Revisiting POTO


Revisiting POTO

Postby Rose » Sat Mar 18, 2017 4:05 am

Ok, I'm planning on re-watching 'POTO 2004', 'POTO 25th Anniversary Show' and 'LND', and doing a in-depth talk about each, how they differ, how they are similar, how the different actors approach the characters differently, basically stuff that we've probably already talked about before in the past but it's been a long time for me to even just sit down and watch these films again...that I think tackling old topics with fresh eyes is always fun and it keeps thing interesting.

If we get a good discussion going, maybe eventually I'll expand it to other Phantom films, like the old 1925 silent film, or the Charles Dance miniseries (another old favorite), but for now I'll keep it to just the above. So I hope you'll join me in re-watching these or maybe just jumping in and talking about them if you've been watching them again recently.

I think I'll just start with something that is true for almost every version of POTO going back to the original Leroux book...and I personally think it's the heart of the story and strangely I don't think it gets talked about enough. And that is the theme of redemption.

Usually when you ask a person 'what is the message of POTO' they probably will jump to the 'don't judge a book by it's cover' message which is obvious to anybody watching or reading POTO for the first time...Erik a musical genius, a master architect and magician, forced to live in isolation in the cellars of the Opera House because he is disfigured and therefore rejected by the world.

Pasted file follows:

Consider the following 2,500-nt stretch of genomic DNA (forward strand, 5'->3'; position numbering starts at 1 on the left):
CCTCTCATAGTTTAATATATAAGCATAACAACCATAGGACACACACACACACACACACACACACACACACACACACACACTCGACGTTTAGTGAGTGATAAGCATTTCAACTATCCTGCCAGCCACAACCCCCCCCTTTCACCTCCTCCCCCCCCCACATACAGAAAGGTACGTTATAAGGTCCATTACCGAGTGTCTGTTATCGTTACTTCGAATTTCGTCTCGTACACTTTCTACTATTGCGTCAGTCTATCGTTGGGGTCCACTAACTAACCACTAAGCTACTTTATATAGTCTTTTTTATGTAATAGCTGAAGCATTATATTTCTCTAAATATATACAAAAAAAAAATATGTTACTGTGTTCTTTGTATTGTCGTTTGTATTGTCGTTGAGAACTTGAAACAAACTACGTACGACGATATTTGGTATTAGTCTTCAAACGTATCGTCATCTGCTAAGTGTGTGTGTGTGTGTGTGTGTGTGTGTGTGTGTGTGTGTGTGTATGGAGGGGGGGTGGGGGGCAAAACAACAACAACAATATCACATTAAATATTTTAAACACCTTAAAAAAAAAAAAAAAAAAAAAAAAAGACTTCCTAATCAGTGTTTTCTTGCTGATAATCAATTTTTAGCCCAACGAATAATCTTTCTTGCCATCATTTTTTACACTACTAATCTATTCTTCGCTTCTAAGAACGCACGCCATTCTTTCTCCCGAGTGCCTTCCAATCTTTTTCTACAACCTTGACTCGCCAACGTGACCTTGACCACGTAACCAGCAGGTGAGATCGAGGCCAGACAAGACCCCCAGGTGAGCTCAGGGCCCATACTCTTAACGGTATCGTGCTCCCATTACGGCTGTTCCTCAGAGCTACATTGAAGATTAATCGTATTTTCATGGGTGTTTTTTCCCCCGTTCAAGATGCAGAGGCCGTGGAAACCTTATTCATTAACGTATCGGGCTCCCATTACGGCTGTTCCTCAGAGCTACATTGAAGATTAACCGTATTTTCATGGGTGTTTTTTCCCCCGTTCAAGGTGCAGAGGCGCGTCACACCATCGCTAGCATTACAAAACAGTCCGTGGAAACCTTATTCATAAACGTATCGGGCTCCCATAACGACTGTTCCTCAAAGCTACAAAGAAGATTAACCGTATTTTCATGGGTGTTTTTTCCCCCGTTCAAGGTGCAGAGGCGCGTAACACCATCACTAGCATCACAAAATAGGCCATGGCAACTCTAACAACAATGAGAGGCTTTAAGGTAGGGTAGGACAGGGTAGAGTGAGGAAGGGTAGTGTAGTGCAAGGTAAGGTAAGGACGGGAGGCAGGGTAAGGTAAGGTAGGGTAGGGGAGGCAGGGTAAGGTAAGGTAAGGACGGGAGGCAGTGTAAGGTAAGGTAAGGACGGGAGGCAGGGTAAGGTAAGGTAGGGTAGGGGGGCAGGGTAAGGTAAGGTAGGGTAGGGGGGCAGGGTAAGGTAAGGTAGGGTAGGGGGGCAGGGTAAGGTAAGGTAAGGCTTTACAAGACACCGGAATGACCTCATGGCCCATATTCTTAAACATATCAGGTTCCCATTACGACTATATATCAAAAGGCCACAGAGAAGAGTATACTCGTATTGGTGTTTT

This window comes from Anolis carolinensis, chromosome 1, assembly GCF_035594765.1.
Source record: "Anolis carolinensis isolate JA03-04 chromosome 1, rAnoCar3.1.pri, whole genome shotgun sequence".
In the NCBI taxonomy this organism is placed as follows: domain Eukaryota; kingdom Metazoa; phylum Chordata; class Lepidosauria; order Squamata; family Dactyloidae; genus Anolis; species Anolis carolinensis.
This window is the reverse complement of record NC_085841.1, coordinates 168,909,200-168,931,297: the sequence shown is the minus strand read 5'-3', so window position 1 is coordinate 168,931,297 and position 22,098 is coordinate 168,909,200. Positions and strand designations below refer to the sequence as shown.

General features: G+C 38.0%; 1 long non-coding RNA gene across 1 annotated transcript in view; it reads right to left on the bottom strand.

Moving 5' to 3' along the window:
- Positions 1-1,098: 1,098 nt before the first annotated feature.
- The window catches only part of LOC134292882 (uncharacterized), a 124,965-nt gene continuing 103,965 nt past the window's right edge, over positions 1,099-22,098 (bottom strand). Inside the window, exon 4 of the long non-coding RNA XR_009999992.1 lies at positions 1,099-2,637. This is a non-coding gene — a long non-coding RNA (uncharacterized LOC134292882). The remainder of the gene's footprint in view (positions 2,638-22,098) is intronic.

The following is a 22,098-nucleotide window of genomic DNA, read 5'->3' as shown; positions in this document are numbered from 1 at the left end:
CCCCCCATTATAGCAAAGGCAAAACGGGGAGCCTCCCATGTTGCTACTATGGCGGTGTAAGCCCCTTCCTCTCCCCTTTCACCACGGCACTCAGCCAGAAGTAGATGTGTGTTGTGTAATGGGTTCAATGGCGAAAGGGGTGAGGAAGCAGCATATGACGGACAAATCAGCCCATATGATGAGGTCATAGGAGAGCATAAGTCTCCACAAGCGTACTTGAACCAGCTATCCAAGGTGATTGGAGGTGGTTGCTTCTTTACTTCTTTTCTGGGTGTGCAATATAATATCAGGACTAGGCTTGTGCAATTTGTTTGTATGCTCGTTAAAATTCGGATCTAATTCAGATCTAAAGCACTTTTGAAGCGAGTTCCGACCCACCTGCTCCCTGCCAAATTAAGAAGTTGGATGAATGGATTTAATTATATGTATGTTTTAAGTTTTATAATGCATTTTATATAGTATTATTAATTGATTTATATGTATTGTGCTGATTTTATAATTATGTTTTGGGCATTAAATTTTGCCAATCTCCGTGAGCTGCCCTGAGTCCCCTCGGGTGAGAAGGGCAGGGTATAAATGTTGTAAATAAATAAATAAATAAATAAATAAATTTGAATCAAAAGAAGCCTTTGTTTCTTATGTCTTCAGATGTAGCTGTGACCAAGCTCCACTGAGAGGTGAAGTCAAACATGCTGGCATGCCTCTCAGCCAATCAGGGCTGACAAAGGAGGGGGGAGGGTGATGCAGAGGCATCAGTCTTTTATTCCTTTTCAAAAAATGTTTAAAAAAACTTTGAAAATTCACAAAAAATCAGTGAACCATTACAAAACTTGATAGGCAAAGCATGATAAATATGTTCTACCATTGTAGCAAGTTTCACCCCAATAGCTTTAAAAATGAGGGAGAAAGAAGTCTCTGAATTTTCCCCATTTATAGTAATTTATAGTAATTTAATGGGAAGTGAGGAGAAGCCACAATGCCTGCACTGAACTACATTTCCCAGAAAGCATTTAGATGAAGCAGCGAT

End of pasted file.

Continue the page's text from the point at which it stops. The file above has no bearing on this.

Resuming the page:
That message is obvious, and is the first thing people see, but ultimately as I've gotten older and grown with this story that I love, I don't feel that is THE central message of POTO, certainly it is a important message but it's not the heart of the story. The heart of the story for me... is how love is the ultimate power of redemption. Of how you can completely transform someone's life by showing them love, even love when they might not seem to deserve it.

It's a very 'Christian' theme in a way, the idea of salvation through love and sacrifice...like Christ sacrificing his life for mankind therefore allowing believers to achieve redemption after mankind has sinned and done everything possible to make God hate us, he gives us his love through the sacrifice of his own blood. And here we have Christine showing love to Erik after he has done everything possible to drive her away and make her hate him, and then being willing to sacrifice herself (in a way) by choosing him... ultimately transforms Erik. He's so touched, so blown over by what Christine has done that it changes him, and he ultimately redeems himself by making the right choice by letting Christine and Raoul go.

Whatever your religious beliefs it's an interesting parallel and one I think Leroux was definitely drawing upon in his novel. Especially since Erik's actions in the original novel are much more brutal not just to Christine but especially to Raoul and the Persian, that Christine's sacrifice stands out a bit more because of how badly she has been put through the ringer by Erik. But the theme still beautifully holds for Webber's Musical as well, and because Erik isn't as far gone as Leroux's Erik, his redemption is probably a little more believable, we can see that he CAN be redeemed.

I will talk much more of this theme in the coming days, but in many ways as I've gotten older and gone through the trials of life, so to speak, I feel that if someone were to ask me what is the #1 thing that makes me love this story so much, I would have say it's message of redemption. Everyone is looking for their own 'Christine' I think lol, mine is my faith in Christ, who has pulled me through some pretty dark times in recent years and into the light, but everybody's 'Christine' is different but no less profound for them. :)

So everybody, let's talk Phantom!

:music:
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Rose
 
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